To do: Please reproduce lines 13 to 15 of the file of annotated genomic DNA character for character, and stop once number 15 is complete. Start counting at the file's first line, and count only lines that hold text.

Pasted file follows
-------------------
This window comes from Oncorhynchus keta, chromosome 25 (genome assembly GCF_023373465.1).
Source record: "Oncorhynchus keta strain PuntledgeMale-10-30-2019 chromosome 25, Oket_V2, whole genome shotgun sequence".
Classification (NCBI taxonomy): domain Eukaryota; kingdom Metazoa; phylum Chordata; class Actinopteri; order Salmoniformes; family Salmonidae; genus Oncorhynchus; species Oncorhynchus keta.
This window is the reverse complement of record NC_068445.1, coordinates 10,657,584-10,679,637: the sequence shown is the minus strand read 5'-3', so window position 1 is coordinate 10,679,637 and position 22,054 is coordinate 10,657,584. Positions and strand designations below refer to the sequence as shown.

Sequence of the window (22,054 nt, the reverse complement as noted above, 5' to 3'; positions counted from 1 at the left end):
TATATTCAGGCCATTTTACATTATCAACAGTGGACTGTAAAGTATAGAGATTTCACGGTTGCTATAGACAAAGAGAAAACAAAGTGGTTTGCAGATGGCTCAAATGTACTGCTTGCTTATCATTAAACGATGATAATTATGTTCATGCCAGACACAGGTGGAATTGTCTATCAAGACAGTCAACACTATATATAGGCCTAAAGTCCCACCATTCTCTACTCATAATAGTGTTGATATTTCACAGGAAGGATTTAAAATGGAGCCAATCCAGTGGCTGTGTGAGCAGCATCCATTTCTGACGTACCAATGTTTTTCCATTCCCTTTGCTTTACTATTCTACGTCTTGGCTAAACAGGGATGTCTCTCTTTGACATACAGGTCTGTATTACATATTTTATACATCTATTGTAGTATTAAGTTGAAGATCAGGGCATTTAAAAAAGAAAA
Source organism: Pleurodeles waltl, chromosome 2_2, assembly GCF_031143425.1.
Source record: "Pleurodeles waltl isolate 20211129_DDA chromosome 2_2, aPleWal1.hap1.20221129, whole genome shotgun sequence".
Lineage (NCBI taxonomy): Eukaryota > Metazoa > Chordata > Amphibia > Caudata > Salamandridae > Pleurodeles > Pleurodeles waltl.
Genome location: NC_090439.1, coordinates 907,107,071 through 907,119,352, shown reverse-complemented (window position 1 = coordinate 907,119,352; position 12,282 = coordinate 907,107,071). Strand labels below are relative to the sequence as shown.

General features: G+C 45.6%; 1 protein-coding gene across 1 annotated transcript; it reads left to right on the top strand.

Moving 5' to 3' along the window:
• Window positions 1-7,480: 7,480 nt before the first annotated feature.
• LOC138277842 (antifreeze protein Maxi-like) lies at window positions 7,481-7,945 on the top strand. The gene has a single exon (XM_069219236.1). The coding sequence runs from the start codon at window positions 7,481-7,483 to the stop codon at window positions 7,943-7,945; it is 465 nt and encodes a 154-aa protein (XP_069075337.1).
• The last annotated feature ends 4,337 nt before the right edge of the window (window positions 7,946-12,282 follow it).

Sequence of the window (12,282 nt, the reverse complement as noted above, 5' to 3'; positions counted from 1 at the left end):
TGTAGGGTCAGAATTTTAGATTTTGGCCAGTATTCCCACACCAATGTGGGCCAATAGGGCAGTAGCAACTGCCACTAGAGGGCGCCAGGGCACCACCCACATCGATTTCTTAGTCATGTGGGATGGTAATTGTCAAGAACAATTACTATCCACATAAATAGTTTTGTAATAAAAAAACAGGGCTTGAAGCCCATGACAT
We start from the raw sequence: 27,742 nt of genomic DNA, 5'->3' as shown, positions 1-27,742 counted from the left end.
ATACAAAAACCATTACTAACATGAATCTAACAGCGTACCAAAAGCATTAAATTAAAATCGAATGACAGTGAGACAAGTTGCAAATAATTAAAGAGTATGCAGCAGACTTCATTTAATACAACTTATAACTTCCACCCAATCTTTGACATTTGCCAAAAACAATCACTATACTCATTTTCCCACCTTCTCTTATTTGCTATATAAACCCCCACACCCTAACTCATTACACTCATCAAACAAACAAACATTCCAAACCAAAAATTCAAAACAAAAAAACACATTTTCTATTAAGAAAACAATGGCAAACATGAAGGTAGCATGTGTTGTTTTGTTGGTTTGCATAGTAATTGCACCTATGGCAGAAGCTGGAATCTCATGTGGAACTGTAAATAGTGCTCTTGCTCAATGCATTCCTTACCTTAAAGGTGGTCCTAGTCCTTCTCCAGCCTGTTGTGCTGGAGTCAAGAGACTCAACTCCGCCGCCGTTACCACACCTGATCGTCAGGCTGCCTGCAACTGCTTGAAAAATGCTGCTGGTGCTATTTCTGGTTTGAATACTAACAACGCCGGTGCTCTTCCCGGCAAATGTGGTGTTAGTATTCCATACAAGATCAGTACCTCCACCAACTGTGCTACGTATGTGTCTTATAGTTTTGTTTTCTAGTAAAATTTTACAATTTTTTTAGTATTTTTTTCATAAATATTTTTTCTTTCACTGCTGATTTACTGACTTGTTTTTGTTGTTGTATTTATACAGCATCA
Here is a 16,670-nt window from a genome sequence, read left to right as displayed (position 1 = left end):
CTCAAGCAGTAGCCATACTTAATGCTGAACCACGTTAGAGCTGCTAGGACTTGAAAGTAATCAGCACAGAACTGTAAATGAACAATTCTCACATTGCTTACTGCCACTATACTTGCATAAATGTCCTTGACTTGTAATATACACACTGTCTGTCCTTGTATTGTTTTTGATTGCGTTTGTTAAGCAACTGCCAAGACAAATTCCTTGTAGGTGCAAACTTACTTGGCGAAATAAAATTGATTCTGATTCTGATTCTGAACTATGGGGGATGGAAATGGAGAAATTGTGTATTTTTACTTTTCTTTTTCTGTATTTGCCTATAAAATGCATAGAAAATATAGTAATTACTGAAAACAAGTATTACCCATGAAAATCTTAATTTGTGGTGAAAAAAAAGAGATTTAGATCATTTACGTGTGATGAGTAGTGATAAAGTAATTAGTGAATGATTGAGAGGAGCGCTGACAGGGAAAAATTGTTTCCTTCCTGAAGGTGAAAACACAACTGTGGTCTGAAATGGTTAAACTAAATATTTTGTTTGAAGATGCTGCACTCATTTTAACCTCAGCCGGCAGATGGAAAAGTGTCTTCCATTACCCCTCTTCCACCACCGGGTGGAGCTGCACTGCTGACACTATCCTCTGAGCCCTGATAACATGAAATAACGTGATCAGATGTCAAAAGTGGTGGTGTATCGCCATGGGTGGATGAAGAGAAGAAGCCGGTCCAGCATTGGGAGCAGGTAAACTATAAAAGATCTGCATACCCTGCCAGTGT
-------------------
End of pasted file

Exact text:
• Window positions 1-7,480: 7,480 nt before the first annotated feature.
• LOC138277842 (antifreeze protein Maxi-like) lies at window positions 7,481-7,945 on the top strand. The gene has a single exon (XM_069219236.1). The coding sequence runs from the start codon at window positions 7,481-7,483 to the stop codon at window positions 7,943-7,945; it is 465 nt and encodes a 154-aa protein (XP_069075337.1).
• The last annotated feature ends 4,337 nt before the right edge of the window (window positions 7,946-12,282 follow it).